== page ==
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The Bogyoke Aung San market is a fantastic colonial structure foremely known as Scott Market. Today, it is the busiest market in Yangon selling a large variety of goods including Burmese art and handicraft, lacquerwares, wood and ivory carvings, tapestries, silverware, brassware, silk and cotton fabrics, shoulder bags, and jewellery.

Chaukhtatgyi Pagoda

images/ygn06.jpgThe Chauktatgyi Pagoda is located 10 minutes away from downtown Yangon, and 5 minutes from the famous Shwedagon Pagoda. The 72 meters long reclining Buddha image is the biggest reclining Buddha image in Myanmar. Although, it was originally built in 1907, it was demolished and rebuilt in 1957 due to substantial damage that the weather had caused. The uniqueness of the image is the glass mosaic on the sole of its feet representing the 108 special characteristics of the Buddha.

Botahtaung Pagoda

images/ygn07.jpgThe Botahtaung Pagoda is a shrine with hollow passages as entrance into the building. The name Botahtaung means "a thousand military leaders". This pagoda was named after the 1,000 military leaders who escorted the sacred hair relics of Buddha from India over two thousand ago. Inside the pagoda, there are glass showcases containing many ancient relics and donated artefacts that are sealed,but still visible inside the shrine. The original shrine was destroyed during the Second World War. However, the new structure was built right on top of the original one.

Htaukkyant war cemetery

images/ygn08.jpgLocated at Htaukkyant, about 32 km from Yangon on the road to Bago, the memorial is a cemetery for the many Allied soldiers who lost their lives in the Burma Campaign during World War II. The cemetery's beautifully preserved compound has 27,000 tombstones of fallen Common Wealth and Allied soldiers.

Hlawga Wildlife Park

Hlawga Park is about a 45 minute drive from downtown Yangon. The park covers 1,650 acres of land including the Hlawga Lake, annd is home for over 70 kinds of herbivorous animals and 90 species of birds. It has a museum replicating various Myanmar traditional buildings. It also has a zoo and a rock garden, and Flocks of migratory birds frequently visit the park. It is an ideal place for picnickers, naturalists, botanists and bird-watchers. Visitor can also enjoy elephant rides, boating and fishing in the park.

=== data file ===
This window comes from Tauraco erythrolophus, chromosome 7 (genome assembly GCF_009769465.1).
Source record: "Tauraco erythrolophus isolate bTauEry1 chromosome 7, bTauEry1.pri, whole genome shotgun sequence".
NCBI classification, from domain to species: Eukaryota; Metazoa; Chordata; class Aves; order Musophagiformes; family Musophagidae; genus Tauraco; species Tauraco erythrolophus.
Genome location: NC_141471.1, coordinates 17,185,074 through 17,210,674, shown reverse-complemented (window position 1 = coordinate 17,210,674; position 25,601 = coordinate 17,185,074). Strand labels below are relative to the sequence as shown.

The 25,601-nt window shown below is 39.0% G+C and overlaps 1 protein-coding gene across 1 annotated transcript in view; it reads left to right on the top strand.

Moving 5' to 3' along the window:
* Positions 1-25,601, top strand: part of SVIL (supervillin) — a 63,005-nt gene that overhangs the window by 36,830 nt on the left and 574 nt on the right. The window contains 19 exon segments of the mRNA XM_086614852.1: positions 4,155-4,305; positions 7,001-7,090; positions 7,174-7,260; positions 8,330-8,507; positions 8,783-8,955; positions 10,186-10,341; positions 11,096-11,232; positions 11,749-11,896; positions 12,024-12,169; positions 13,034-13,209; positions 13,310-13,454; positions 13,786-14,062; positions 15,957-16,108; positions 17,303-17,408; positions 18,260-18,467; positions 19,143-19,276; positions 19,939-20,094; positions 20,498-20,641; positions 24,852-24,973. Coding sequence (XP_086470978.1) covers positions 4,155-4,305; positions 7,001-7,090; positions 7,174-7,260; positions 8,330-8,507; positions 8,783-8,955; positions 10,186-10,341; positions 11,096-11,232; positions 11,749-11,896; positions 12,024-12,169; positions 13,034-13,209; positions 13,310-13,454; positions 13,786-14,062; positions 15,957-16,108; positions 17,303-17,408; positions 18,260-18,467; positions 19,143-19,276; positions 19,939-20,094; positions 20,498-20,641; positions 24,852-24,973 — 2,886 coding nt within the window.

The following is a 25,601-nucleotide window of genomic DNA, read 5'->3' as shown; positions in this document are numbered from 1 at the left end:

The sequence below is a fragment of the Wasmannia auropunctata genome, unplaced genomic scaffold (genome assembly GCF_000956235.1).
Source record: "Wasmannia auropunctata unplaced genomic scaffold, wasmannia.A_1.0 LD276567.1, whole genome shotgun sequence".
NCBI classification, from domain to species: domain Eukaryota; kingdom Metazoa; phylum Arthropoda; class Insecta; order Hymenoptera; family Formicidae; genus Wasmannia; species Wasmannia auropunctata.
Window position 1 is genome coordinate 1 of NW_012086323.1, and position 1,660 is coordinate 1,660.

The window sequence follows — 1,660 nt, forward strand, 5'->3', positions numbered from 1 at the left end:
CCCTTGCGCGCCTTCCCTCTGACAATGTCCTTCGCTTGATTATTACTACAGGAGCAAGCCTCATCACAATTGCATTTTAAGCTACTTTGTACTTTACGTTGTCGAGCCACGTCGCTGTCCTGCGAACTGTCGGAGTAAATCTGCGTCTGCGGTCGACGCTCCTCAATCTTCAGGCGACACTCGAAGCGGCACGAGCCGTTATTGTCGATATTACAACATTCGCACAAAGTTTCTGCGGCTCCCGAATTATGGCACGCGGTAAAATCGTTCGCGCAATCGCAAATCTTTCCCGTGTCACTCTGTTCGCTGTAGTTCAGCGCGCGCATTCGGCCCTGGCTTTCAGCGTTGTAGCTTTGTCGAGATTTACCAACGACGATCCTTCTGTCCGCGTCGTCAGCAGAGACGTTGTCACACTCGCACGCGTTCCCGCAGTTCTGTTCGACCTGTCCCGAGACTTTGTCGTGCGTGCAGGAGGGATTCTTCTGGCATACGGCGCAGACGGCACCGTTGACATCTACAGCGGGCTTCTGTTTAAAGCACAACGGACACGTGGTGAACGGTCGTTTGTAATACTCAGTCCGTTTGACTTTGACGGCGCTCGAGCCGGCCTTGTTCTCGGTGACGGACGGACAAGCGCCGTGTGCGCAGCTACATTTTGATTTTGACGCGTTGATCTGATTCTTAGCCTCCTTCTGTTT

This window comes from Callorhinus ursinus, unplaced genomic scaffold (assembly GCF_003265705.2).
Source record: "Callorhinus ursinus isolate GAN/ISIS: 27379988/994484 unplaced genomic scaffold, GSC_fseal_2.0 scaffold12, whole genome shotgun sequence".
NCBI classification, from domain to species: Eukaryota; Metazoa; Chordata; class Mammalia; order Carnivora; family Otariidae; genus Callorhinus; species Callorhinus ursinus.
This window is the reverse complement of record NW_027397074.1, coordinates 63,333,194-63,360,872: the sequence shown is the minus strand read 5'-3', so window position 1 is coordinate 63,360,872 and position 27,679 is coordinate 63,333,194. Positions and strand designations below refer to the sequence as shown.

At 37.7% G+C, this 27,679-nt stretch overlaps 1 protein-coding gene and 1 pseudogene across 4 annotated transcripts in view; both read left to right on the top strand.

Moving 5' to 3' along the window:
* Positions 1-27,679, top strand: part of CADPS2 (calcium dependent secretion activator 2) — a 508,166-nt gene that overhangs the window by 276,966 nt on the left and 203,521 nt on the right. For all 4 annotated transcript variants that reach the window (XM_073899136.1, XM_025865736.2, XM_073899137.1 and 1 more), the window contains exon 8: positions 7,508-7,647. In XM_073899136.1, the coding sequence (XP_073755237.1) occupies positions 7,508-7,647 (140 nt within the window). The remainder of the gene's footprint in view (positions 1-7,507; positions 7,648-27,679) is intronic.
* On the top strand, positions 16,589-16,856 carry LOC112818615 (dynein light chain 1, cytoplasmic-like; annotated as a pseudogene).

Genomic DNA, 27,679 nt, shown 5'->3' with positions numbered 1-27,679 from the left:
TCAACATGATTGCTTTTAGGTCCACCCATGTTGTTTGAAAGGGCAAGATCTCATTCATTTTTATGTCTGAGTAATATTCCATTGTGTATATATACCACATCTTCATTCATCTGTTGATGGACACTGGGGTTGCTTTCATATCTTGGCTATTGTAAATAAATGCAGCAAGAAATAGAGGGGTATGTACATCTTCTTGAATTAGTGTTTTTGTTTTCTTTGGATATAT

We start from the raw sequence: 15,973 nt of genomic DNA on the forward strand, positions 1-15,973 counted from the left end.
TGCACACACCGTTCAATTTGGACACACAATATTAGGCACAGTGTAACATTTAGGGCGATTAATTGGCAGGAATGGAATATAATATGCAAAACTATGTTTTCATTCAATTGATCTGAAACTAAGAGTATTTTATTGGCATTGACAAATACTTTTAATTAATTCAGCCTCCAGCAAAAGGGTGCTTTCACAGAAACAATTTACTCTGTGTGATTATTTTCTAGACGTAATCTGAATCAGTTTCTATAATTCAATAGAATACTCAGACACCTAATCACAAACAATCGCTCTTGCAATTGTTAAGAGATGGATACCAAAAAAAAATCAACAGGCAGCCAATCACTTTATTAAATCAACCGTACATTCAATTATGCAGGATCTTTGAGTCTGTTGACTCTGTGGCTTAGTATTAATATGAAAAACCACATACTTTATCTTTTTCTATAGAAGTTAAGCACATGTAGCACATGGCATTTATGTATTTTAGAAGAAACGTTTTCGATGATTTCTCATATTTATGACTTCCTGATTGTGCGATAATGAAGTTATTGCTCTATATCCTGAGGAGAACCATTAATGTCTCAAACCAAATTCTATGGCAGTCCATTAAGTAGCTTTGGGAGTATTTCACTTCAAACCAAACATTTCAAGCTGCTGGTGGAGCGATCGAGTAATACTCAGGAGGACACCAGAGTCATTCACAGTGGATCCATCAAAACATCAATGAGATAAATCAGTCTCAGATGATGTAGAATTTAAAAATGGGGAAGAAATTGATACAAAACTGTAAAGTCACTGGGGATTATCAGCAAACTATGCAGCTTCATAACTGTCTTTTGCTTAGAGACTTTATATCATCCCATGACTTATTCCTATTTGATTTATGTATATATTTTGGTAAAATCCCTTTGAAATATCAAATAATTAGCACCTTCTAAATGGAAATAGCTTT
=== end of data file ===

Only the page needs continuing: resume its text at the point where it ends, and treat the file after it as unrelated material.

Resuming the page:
Bogyoke Aung San Museum

images/ygn09.jpgThe Bogyoke Aung San museum is a two-story -building where Myanmar’s national independence leader General Aung San lived with his family until the time of his assassination. This house was later turned in to a museum in 1962. The furniture, dresses, books, cars and his family photos are kept in the same way as they were before his death.

Natural History Museum

Situated near the Kandawgyi Lake, the Natural History Museum has a notable collection of Myanmar's geographical, biological and archaeological diversities, including flora and fauna, forest products, minerals and rocks.

National Museum

images/ygn10.jpgLocated on Pyay Road, about a few minutes away from downtown, the newly built five-storied museum will has almost complete information about the history and culture of Myanmar. It exhibits the Lion Throne of the last Myanmar king, royal regalia of 19th century Myanmar kingdom, artefacts from various ancient periods, articles of cultural heritage and archaeological value, art and craft articles, weaponry, musical instruments, and several traditional paintings.

Myanmar Gems Museum

images/ygn11.jpgLocated on Kabar Aye Pagoda Road, the Gems Mart display the whole range of Myanmar rubies, sapphires, peridot jades, pearls, gold-works, silverware, and jade figurines. Out of a hundred counters only two counters on the ground floor are occupied by the Myanmar Gems Enterprise and Myanmar VES Joint Venture Co., Ltd, the other 30 on the ground floor and the 34 counters on both the first and the second floors are occupied by private gem vendors.